The hunt continues for two persons of interest in the fatal shooting of one-year-old Malaysia Robson. Sydney Guynn, 25, and Darrha Banks, 28, are wanted for questioning in the incident that occurred in the early morning hours of March 29, at a home located at 3500 NE Wittfield Street in Indianapolis.
Officials from the Marion County Prosecutor’s Office acknowledge that the two women are not presently charged in connection with the crime, but they believe Guynn and Banks witnessed the shooting. Police suspect Guynn was driving the vehicle involved in the drive-by shooting. Banks is thought to have been sitting in the front passenger seat.
Since police revealed her as a person of interest, Guynn was suspended from her job as a school bus monitor with Warren Township Schools.
Two Men Already Charged
The vehicle’s occupants, Brian Palmer, 29, and Darrin Banks, 27, allegedly admitted in court documents to firing AR-style rifles at the ranch-style house.
Gunfire killed Malaysia Robson, hitting her in the abdomen, and injured the baby’s aunt, Ana Fox, 19.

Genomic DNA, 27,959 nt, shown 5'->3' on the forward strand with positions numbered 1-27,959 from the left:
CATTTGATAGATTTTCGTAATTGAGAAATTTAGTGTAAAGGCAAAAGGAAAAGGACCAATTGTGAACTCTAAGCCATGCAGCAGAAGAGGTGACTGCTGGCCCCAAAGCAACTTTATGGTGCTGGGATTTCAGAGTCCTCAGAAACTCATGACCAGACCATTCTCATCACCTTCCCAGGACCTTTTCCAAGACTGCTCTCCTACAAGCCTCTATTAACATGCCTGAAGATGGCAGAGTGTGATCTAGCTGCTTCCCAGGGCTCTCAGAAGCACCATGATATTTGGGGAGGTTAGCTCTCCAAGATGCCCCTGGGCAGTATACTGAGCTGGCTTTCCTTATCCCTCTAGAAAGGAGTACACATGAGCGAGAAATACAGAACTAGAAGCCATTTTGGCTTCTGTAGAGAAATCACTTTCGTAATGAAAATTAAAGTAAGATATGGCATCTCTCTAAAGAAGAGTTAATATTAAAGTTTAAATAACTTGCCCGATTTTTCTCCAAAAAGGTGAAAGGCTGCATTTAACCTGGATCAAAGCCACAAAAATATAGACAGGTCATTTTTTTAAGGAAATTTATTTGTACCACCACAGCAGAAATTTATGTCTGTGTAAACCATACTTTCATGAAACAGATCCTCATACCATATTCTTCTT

There were eight to 10 people inside the home at the time of the shooting. Malaysia was asleep on the couch when the home was riddled with 21 bullets.
The 2:00 a.m. shooting was the result of a family dispute that reportedly began on social media, according to police. Investigators claim the argument escalated with occupants of the home physically attacking Darrha Banks at another residence, before Palmer and Darrin Banks showed up at the Wittfield home.
Palmer and Darrin Banks have both been charged with one count of murder and one count of battery by means of a deadly weapon.
Although Indiana law permits prosecutors to seek the death penalty with deaths involving children under the age of 12 in drive-by killings, it will not be introduced in this case.
For a death sentence, the killing must be intentional as opposed to probable. Marion County Prosecutor Terry Curry says the evidence does not prove such intention on the part of either man.
Palmer and Banks could face 45 to 71 years in prison, or a life sentence without parole.
Neither man will be charged with unlawful gun possession, as Indiana state law only requires a permit for handguns.
This law and baby Malaysia’s death, which marks the sixth homicide this year in the neighborhood, have sparked outrage regarding gun control.
Family supporters joined community leaders and members in an “Enough Is Enough” march days after the shooting to bring light to the recent gun violence.
The Indianapolis Ten Point Coalition also joined the march. The faith-based group aims to reduce youth gun violence.